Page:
You build a View by calling methods that add a logical constraint to an existing View, starting with a Dataset as a View of all its entities. By chaining these method calls, you build views with more constraints that entities must satisfy to be included. This provides functionality similar to SQL constraints.

For example, the following code snippet constrains a dataset to users whose favorite color is orange (this is an equality constraint).

View<User> orange = users.with(“favoriteColor”, “orange”)

The next snippet demonstrates how you define a View by taking an existing Dataset (or an existing View) and chaining another constraint to refine it. Any View can be further refined using the constraint methods. In this case, the code takes a subset of the events view from (greater than or equal to) October 4, to (less than or equal to) April 10.

long OCT_4 = new org.joda.time.DateTime(2012, 10, 4, 0, 0).getMillis();
long APR_10 = new org.joda.time.DateTime(2013, 4, 10, 0, 0).getMillis();
View<Event> v = events.from(“timestamp”, OCT_4).to(“timestamp”, APR_10);

The fromAfter and toBefore methods are similar to from and to, but do not contain the end point values (strict less than and strict greater than).

The RefinableView interface defines these methods.

Using Datasets in MapReduce

You can use the DatasetKeyOutputFormat class to write to a dataset from a MapReduce job.

The DatasetKeyOutputFormat uses the key argument to pass an Entity to store in the dataset. The Value argument can only be null, because the output value type parameter is Void.

Note: Input and output formats are experimental and do not currently support Views.



  • An entity is a record in a dataset.
  • Entities can be POJOs, Avro GenericRecords, or Avro generated (specific) records.
  • When in doubt, use GenericRecords.

An entity is a single record. The name “entity” is used rather than “record” because the latter caries a connotation of a simple list of primitives, while the former evokes the notion of a POJO (e.g. in JPA). That said, the terms are used interchangeably. An entity can take one of three forms, per your preference:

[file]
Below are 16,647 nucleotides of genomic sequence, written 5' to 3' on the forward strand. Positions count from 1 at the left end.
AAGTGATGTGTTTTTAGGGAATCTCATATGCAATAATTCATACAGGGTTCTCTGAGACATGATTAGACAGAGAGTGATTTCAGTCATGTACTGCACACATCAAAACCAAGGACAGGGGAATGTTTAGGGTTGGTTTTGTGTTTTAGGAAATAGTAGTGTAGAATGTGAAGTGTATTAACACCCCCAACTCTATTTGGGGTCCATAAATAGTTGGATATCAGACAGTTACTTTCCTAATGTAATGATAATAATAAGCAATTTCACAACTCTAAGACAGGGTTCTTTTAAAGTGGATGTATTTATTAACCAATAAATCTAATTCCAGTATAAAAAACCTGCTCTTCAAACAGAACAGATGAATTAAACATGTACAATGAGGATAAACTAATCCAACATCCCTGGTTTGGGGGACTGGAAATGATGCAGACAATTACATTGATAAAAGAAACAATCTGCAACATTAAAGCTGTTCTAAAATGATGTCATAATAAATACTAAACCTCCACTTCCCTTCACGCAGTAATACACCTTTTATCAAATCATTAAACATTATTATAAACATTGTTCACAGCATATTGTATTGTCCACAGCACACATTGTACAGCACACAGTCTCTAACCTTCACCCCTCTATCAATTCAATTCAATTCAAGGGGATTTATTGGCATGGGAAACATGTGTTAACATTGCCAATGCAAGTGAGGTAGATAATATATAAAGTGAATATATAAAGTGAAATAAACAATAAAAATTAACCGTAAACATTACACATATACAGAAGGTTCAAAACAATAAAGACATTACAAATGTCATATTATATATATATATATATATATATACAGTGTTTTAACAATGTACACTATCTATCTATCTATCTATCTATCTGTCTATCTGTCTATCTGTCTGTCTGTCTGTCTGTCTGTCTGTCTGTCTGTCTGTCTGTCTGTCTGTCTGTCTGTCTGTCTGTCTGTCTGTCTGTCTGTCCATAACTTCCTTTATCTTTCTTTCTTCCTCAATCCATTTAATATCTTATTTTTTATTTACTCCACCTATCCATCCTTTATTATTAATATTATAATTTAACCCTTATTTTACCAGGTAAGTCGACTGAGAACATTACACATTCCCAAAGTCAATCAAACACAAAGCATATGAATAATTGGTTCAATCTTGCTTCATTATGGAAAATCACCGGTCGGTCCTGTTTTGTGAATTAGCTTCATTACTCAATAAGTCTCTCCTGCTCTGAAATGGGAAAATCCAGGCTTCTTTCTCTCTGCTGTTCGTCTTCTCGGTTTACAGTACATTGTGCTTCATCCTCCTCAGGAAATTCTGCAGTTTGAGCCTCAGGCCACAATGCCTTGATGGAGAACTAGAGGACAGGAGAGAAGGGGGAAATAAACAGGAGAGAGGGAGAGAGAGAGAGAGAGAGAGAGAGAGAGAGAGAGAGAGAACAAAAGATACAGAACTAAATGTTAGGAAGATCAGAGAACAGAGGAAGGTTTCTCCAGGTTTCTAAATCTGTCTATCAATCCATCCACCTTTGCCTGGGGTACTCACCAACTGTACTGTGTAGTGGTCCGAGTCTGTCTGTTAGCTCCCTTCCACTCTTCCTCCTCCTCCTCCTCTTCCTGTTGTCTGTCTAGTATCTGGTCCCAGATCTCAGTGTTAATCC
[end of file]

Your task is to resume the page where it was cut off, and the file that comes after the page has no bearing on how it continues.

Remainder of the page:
1. A plain old Java object

    When you supply a POJO, the library uses reflection to write the object out to storage. While not the fastest, this is the easiest way to get up and running. Users are encouraged to consider Avro GenericRecords for production systems, or after they become familiar with the APIs.

  2. An Avro GenericRecord

    An Avro GenericRecord instance can be used to supply entities that represent a schema without using custom types for each kind of entity. These objects are easy to create and manipulate (see Avro’s GenericRecordBuilder class), especially in code that has no knowledge of specific object types (such as libraries). Serialization of generic records is fast, but requires use of the Avro APIs. This is recommended for most users, in most cases.

  3. An Avro specific type

    Advanced users might choose to use Avro’s code generation support to create classes that implicitly know how to serialize themselves. While the fastest of the options, this requires specialized knowledge of Avro, code generation, and handling of custom types.

Note that entities aren’t represented by any particular type in the Data APIs. In each of the above three cases, the entities described are either simple POJOs or are Avro objects. Remember that what has been described here is only the in memory representation of the entity; the Data module might store the data in HDFS in a different serialization format. By default, this is the Avro data file serialization, but it can be Parquet files or an HBase format if the HBase repository is being used.

Entities can be complex types, representing data structures with a few string attributes, or as complex as necessary. See Example: User entity schema and POJO class for an example of a valid Avro schema, and its associated POJO.

Example: User entity schema and POJO class

Avro schema (User.avsc)
  "name": "User",
  "type": "record",
  "fields": [